Saudi Crown Prince Mohammed bin Salman (C) arrives to attend a session during the Future Investment Initiative conference, Riyadh, Oct. 24.
There are still attempts to obscure responsibility for the Khashoggi murder as some Saudi groups are leading a campaign to spread disinformation and change the course of the ongoing Turkish investigation
Saudi journalist and dissident Jamal Khashoggi was murdered inside the Saudi Consulate in Istanbul almost a month ago. Over the past weeks, the truth has come out slowly and painfully. Had it not been for Turkey’s persistence and determination, Saudi Arabia would have undoubtedly covered up the assassination. Investigators have been able to make progress largely thanks to the pressure that President Recep Tayyip Erdoğan mounted on Riyadh.
Here’s a quick recap of the past month: On Oct. 2, Jamal Khashoggi entered the Saudi Consulate in Istanbul and never came out. Initially, Saudi authorities claimed that Khashoggi had left the compound after staying there for a few minutes. In an interview with Bloomberg, a defiant Mohammed bin Salman, the Saudi crown prince, told the world that his country had nothing to hide and pledged to permit the Turkish authorities to search the consulate in Istanbul. In practice, the Saudi leadership proved far more reluctant to grant permission. Meanwhile, certain media outlets in the Arab world attempted to portray members of the Saudi death squad, which traveled to Istanbul for the purpose of killing Khashoggi, as innocent tourists.
Turkey responded by leaking information about Khashoggi’s murder inside the Saudi consulate to the international press. After several weeks of public shaming, Riyadh was forced into admitting to the assassination. Yet Riyadh’s new explanation referred to a deadly fist fight between the Saudi journalist and 15 intelligence operatives. The resulting uproar compelled the Saudis to change their story once again, and they told the media that Saudi officials had invited Khashoggi to Riyadh, attempted to interrogate him and unwittingly choked him to death as they sought to prevent him from screaming. In other words, Saudi Arabia continued to claim that Khashoggi’s murder was an accident. Encountering additional pressure from the international community, the Saudis finally had to concede that the murder was indeed premeditated – as Turkey had maintained all along.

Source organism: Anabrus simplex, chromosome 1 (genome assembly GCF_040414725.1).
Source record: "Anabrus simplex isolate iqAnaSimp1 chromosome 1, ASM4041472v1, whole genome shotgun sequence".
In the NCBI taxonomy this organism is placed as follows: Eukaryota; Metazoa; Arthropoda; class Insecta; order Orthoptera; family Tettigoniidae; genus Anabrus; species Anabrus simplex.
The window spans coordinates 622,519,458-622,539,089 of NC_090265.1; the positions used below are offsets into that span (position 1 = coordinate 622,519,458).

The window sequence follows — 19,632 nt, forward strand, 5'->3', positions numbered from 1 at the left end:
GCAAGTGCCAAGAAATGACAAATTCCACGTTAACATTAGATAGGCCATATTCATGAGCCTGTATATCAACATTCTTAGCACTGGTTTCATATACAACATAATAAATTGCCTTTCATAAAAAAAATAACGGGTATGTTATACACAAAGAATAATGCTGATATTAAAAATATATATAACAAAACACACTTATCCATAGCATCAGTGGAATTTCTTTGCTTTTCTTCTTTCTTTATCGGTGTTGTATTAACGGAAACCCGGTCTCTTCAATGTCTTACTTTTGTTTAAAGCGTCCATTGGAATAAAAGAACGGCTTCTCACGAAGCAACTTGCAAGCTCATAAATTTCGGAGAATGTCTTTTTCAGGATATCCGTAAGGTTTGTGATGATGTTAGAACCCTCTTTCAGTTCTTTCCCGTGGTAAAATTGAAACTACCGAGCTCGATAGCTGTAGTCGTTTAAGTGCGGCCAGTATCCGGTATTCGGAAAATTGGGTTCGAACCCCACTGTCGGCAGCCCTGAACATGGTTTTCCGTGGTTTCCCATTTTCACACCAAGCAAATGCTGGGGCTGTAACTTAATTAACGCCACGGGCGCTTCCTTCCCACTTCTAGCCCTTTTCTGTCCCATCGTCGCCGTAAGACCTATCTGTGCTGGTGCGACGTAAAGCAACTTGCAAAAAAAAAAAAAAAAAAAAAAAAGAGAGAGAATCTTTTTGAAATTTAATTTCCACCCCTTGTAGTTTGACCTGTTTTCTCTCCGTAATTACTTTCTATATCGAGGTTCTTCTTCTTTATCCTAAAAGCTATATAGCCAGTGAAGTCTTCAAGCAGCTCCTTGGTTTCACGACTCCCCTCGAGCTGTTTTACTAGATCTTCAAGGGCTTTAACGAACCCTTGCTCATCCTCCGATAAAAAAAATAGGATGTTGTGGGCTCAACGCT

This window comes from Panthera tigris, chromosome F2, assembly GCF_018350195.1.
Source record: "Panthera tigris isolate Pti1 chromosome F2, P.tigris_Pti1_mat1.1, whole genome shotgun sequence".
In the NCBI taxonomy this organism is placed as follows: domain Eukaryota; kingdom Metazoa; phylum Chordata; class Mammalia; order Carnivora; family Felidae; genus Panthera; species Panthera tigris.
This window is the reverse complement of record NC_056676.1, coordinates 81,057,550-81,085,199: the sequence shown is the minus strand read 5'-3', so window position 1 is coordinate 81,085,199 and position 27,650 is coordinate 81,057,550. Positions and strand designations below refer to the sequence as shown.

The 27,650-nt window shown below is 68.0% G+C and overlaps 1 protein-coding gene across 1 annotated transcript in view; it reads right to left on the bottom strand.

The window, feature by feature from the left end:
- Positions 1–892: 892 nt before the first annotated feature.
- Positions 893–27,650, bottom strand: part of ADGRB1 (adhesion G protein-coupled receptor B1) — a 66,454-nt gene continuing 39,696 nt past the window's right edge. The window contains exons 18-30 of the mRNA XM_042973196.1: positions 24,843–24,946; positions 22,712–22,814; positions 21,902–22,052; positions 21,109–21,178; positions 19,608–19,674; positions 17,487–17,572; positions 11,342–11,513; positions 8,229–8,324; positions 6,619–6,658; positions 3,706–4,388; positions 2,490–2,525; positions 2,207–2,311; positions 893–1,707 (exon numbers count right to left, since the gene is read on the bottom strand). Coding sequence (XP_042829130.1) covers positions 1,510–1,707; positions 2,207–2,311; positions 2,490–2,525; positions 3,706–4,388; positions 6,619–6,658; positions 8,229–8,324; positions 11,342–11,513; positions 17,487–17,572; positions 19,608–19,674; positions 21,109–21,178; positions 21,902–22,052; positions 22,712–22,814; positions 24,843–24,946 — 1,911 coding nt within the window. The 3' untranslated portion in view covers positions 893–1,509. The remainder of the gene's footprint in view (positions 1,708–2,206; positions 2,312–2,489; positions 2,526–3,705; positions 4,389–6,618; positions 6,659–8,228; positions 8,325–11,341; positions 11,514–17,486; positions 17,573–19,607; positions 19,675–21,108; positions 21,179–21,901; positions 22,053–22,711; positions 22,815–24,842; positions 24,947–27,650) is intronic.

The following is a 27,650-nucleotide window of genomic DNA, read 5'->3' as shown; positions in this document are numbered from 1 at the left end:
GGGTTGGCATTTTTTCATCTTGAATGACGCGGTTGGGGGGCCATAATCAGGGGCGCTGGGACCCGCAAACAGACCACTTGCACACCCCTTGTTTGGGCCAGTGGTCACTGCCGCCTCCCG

Unless you have been living under a rock, you must have noticed that the Saudi leadership repeatedly flip-flopped on the Khashoggi murder. To add insult to injury, Riyadh’s mouthpieces and troll army spread disinformation to change the course of the investigation or to water down Turkey’s findings. One of the most interesting tactics that the Saudis employed in recent weeks involved the dissemination of photographs purporting to show Jamal Khashoggi’s disfigured body. This incident would have remained a secret, had a source not shared it with me. In the end, it became clear that those pictures were stills from a movie called El Gringo. According to another source, anonymous sources had sent the photographs to international media outlets, including The New York Times and CNN, in an attempt to discredit the Turkish investigation into the death of Jamal Khashoggi.
Why go to such lengths? Clearly, there are some people out there who do not want the Turkish investigators to shed light on all aspects of Khashoggi’s death. To accomplish that goal, they have been spreading disinformation and false images intended to cause confusion. Although the identities of those individuals remain unclear, there is no doubt that their goal was to distract the public’s attention from critical questions surrounding the Khashoggi murder: Where is Jamal Khashoggi’s body? Who was the “local cooperator” to whom the Saudis supposedly handed over the journalist’s dead body? Will the 18 detainees in Riyadh take the fall for Khashoggi’s murder? Or will the investigation reach the individuals that ordered the hit?
In recent days, The Washington Post has been running ads with the motto “Demand the Truth” to show that it means to find out what happened to its late contributor. Understandably, Saudi Crown Prince Mohammed bin Salman’s picture appears on campaign materials. In other words, the newspaper demands him to explain what really happened to Jamal Khashoggi. To be clear, they have every reason to ask those questions. After all, only Saudi officials know why Khashoggi was killed, who called the shots and how the crime was committed. Under the circumstances, we all must support The Washington Post’s campaign